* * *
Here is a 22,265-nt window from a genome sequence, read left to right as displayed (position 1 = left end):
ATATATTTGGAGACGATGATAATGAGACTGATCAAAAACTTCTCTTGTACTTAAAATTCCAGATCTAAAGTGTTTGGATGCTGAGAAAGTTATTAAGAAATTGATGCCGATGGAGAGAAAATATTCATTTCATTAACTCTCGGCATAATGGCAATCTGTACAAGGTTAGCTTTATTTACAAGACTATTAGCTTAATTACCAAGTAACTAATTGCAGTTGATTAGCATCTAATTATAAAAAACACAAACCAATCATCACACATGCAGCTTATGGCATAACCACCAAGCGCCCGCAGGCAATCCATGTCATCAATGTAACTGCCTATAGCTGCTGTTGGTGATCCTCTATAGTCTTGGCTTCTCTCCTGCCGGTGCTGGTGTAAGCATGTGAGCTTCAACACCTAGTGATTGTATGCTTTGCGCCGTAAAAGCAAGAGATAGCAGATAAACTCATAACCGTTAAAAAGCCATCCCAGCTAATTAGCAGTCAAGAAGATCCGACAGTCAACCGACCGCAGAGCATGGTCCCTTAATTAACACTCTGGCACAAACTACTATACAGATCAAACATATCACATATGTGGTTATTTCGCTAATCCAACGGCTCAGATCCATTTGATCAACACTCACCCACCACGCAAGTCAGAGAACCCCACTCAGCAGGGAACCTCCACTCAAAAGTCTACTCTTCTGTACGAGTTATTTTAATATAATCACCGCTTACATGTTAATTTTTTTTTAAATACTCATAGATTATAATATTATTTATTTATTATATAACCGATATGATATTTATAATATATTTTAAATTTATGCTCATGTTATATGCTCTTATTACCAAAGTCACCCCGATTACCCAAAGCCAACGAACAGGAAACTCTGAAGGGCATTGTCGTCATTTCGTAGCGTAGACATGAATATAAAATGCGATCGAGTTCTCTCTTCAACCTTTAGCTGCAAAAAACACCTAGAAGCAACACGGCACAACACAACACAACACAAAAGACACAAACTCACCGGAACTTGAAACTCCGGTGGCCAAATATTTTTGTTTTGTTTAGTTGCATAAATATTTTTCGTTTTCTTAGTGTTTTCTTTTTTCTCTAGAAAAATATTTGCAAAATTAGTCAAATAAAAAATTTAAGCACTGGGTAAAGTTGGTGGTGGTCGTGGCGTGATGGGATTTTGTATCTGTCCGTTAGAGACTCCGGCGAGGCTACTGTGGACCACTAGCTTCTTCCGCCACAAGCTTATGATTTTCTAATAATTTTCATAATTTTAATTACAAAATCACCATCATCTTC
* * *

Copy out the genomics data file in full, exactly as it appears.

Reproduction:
Here is a 22,265-nt window from a genome sequence, read left to right as displayed (position 1 = left end):
ATATATTTGGAGACGATGATAATGAGACTGATCAAAAACTTCTCTTGTACTTAAAATTCCAGATCTAAAGTGTTTGGATGCTGAGAAAGTTATTAAGAAATTGATGCCGATGGAGAGAAAATATTCATTTCATTAACTCTCGGCATAATGGCAATCTGTACAAGGTTAGCTTTATTTACAAGACTATTAGCTTAATTACCAAGTAACTAATTGCAGTTGATTAGCATCTAATTATAAAAAACACAAACCAATCATCACACATGCAGCTTATGGCATAACCACCAAGCGCCCGCAGGCAATCCATGTCATCAATGTAACTGCCTATAGCTGCTGTTGGTGATCCTCTATAGTCTTGGCTTCTCTCCTGCCGGTGCTGGTGTAAGCATGTGAGCTTCAACACCTAGTGATTGTATGCTTTGCGCCGTAAAAGCAAGAGATAGCAGATAAACTCATAACCGTTAAAAAGCCATCCCAGCTAATTAGCAGTCAAGAAGATCCGACAGTCAACCGACCGCAGAGCATGGTCCCTTAATTAACACTCTGGCACAAACTACTATACAGATCAAACATATCACATATGTGGTTATTTCGCTAATCCAACGGCTCAGATCCATTTGATCAACACTCACCCACCACGCAAGTCAGAGAACCCCACTCAGCAGGGAACCTCCACTCAAAAGTCTACTCTTCTGTACGAGTTATTTTAATATAATCACCGCTTACATGTTAATTTTTTTTTAAATACTCATAGATTATAATATTATTTATTTATTATATAACCGATATGATATTTATAATATATTTTAAATTTATGCTCATGTTATATGCTCTTATTACCAAAGTCACCCCGATTACCCAAAGCCAACGAACAGGAAACTCTGAAGGGCATTGTCGTCATTTCGTAGCGTAGACATGAATATAAAATGCGATCGAGTTCTCTCTTCAACCTTTAGCTGCAAAAAACACCTAGAAGCAACACGGCACAACACAACACAACACAAAAGACACAAACTCACCGGAACTTGAAACTCCGGTGGCCAAATATTTTTGTTTTGTTTAGTTGCATAAATATTTTTCGTTTTCTTAGTGTTTTCTTTTTTCTCTAGAAAAATATTTGCAAAATTAGTCAAATAAAAAATTTAAGCACTGGGTAAAGTTGGTGGTGGTCGTGGCGTGATGGGATTTTGTATCTGTCCGTTAGAGACTCCGGCGAGGCTACTGTGGACCACTAGCTTCTTCCGCCACAAGCTTATGATTTTCTAATAATTTTCATAATTTTAATTACAAAATCACCATCATCTTC